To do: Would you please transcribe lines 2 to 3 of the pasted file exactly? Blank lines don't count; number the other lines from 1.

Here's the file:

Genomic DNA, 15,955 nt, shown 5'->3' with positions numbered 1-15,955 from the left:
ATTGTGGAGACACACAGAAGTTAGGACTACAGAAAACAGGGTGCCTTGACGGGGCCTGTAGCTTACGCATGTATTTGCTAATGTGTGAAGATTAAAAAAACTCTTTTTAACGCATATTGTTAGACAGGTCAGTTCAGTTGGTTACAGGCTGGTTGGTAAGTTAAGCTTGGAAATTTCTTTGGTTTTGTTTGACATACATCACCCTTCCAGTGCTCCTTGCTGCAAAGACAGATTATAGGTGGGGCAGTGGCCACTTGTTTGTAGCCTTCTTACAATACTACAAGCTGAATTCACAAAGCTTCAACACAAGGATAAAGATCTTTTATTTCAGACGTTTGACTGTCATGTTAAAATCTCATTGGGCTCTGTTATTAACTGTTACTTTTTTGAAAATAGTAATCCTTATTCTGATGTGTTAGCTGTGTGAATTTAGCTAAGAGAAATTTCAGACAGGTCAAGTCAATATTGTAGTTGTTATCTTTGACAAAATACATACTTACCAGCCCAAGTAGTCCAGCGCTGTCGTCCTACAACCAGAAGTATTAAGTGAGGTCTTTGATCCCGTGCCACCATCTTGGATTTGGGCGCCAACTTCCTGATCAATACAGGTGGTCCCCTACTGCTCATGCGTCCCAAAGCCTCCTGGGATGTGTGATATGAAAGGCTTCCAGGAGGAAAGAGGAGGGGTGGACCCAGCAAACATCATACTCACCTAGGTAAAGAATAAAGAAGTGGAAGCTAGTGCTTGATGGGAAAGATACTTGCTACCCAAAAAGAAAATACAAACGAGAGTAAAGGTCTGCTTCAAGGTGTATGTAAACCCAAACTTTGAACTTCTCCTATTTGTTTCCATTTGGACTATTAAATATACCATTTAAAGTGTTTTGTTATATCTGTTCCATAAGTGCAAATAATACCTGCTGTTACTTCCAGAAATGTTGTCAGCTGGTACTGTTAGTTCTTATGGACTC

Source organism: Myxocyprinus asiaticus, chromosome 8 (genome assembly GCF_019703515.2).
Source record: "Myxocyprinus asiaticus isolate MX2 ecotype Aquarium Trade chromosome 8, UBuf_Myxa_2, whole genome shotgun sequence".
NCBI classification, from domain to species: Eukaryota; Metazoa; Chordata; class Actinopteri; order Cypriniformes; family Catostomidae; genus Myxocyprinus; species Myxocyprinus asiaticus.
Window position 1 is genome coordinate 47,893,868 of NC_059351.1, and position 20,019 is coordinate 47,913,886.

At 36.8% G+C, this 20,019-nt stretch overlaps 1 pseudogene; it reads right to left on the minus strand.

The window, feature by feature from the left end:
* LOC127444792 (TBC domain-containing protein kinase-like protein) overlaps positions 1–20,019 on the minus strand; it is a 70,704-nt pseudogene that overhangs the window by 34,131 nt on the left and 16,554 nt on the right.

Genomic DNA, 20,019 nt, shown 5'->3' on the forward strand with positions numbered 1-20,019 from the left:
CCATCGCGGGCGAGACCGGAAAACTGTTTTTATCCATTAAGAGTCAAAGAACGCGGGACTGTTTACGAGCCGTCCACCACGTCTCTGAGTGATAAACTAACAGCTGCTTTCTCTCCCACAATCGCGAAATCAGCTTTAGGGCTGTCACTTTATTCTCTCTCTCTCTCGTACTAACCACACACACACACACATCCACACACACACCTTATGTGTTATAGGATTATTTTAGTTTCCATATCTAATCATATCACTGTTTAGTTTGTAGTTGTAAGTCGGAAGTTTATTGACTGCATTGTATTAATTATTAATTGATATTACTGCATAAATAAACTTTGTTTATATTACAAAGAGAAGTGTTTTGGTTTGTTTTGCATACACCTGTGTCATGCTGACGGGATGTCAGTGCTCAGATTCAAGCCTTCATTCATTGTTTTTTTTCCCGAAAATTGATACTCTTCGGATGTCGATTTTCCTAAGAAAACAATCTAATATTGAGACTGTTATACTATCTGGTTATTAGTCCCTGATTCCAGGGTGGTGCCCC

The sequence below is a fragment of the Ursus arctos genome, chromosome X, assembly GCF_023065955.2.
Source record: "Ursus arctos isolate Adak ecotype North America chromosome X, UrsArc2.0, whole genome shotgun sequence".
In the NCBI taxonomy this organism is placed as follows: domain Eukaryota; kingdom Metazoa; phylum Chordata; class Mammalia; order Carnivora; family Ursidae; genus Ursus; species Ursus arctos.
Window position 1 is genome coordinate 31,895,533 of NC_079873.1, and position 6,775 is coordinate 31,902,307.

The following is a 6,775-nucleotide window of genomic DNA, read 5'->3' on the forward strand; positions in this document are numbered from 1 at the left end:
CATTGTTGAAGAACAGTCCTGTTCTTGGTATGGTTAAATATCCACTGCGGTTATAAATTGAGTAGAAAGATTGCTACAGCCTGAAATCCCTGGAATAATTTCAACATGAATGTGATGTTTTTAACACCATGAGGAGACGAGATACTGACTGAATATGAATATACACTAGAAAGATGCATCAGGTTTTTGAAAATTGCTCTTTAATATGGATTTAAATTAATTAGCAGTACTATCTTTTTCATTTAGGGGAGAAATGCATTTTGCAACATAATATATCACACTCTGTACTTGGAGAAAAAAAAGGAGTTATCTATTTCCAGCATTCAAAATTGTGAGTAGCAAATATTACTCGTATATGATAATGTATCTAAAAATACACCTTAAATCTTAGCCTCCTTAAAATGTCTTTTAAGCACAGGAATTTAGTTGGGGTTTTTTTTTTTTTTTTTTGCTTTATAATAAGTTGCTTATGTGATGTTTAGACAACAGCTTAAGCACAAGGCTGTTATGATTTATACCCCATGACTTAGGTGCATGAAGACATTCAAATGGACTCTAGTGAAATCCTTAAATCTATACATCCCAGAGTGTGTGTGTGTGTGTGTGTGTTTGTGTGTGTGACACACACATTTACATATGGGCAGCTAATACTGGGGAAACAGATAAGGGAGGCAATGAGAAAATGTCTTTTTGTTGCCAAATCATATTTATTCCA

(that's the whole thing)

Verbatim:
ATTGTGGAGACACACAGAAGTTAGGACTACAGAAAACAGGGTGCCTTGACGGGGCCTGTAGCTTACGCATGTATTTGCTAATGTGTGAAGATTAAAAAAACTCTTTTTAACGCATATTGTTAGACAGGTCAGTTCAGTTGGTTACAGGCTGGTTGGTAAGTTAAGCTTGGAAATTTCTTTGGTTTTGTTTGACATACATCACCCTTCCAGTGCTCCTTGCTGCAAAGACAGATTATAGGTGGGGCAGTGGCCACTTGTTTGTAGCCTTCTTACAATACTACAAGCTGAATTCACAAAGCTTCAACACAAGGATAAAGATCTTTTATTTCAGACGTTTGACTGTCATGTTAAAATCTCATTGGGCTCTGTTATTAACTGTTACTTTTTTGAAAATAGTAATCCTTATTCTGATGTGTTAGCTGTGTGAATTTAGCTAAGAGAAATTTCAGACAGGTCAAGTCAATATTGTAGTTGTTATCTTTGACAAAATACATACTTACCAGCCCAAGTAGTCCAGCGCTGTCGTCCTACAACCAGAAGTATTAAGTGAGGTCTTTGATCCCGTGCCACCATCTTGGATTTGGGCGCCAACTTCCTGATCAATACAGGTGGTCCCCTACTGCTCATGCGTCCCAAAGCCTCCTGGGATGTGTGATATGAAAGGCTTCCAGGAGGAAAGAGGAGGGGTGGACCCAGCAAACATCATACTCACCTAGGTAAAGAATAAAGAAGTGGAAGCTAGTGCTTGATGGGAAAGATACTTGCTACCCAAAAAGAAAATACAAACGAGAGTAAAGGTCTGCTTCAAGGTGTATGTAAACCCAAACTTTGAACTTCTCCTATTTGTTTCCATTTGGACTATTAAATATACCATTTAAAGTGTTTTGTTATATCTGTTCCATAAGTGCAAATAATACCTGCTGTTACTTCCAGAAATGTTGTCAGCTGGTACTGTTAGTTCTTATGGACTC

Source organism: Myxocyprinus asiaticus, chromosome 8 (genome assembly GCF_019703515.2).